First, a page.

The critical events and experiences being referred to would include protests that were undertaken between 1973 and 1975, over several issues – existential and political – by the national students’ movement in general and the students of the University of Lagos in particular; the 1973 Nigerian students’ protests against the character and specific contents of the National Youth Service Corps (NYSC) programme as it was being introduced by the military government of General Yakubu Gowon (it was during these protests that we met Comrade Ola Oni); protests over the Arab-Israeli War of October 1973 – protests in which Bene and I dramatically moved from pro-Israeli to pro-Palestinian positions through the radical intervention and unrelenting challenge of Comrade Tony Engurube; 1974/75 protests over the federal governments’ national workers’ wage reviews (Udoji Awards); protest against Gowon administration’s increasing political intolerance, corruption and what Chief Obafemi Awolowo used to call “tenacity of office”, that is, disposition to remain in office indefinitely. It was during these protests, in January 1975, that I was first detained by the military and Bene first acquitted herself as a revolutionary – to the admiration and commendation of late Gani Fawehinmi.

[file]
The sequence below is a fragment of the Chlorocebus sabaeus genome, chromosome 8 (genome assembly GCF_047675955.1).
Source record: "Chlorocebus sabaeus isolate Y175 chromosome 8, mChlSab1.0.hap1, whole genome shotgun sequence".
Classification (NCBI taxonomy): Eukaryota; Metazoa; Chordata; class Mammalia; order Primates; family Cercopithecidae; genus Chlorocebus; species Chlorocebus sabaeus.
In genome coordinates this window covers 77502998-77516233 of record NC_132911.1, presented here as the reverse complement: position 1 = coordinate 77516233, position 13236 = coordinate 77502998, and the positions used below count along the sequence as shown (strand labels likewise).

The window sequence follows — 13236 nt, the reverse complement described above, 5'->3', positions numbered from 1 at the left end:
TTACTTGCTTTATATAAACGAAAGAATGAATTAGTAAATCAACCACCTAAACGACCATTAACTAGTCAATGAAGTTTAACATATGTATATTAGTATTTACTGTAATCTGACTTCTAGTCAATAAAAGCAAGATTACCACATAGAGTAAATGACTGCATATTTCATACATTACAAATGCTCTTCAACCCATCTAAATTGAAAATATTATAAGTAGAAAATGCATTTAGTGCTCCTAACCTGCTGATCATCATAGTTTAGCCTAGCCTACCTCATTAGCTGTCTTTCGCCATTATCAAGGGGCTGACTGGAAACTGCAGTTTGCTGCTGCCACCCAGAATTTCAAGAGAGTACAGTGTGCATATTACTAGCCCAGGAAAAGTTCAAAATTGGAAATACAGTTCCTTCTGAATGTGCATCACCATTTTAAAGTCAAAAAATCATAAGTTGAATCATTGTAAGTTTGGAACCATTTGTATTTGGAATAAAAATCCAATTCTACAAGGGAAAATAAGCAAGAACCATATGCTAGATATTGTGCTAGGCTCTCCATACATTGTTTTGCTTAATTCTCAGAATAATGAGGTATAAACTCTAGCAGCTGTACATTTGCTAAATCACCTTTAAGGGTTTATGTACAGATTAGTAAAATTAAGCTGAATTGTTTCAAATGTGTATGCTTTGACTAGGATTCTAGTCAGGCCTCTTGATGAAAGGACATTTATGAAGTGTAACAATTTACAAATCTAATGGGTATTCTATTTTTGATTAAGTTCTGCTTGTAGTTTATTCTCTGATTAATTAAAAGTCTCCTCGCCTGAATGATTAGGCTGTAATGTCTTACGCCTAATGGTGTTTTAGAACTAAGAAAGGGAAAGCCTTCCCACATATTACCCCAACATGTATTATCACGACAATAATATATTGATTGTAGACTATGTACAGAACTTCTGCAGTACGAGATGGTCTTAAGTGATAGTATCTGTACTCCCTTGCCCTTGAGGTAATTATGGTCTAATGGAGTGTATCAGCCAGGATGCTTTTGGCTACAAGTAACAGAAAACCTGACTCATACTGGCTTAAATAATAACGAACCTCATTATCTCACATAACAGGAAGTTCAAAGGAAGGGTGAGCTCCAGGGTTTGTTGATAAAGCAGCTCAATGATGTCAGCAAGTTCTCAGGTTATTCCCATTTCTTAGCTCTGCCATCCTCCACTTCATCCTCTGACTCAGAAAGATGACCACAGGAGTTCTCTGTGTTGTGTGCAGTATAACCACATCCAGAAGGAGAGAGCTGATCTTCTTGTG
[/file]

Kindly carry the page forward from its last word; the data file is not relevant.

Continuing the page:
Every political history has its significant dates, landmarks or turning points. In Nigeria’s political history, for instance, landmarks would include October 1, 1960, January 15, 1966, July 6, 1967 and January 15, 1970. Likewise, in every painstaking research of the Post-Civil War history of the Nigerian Left, Christmas Day, December 25, 1975 and August 6, 1977 will be listed among (post-war) landmarks. On the first date (1975), in Lagos, the Anti-Poverty Movement of Nigeria (APMON) held an Emergency one-day Congress and on the second date (1977), in Calabar, the Calabar Group of Socialists (CGS) was formed. Bene attended, and in fact, co-hosted both gatherings. She emerged from both with heavy responsibilities.
• Madunagu, former Deputy Chairman, The Guardian Editorial Board, wrote from Calabar.
To be continued tomorrow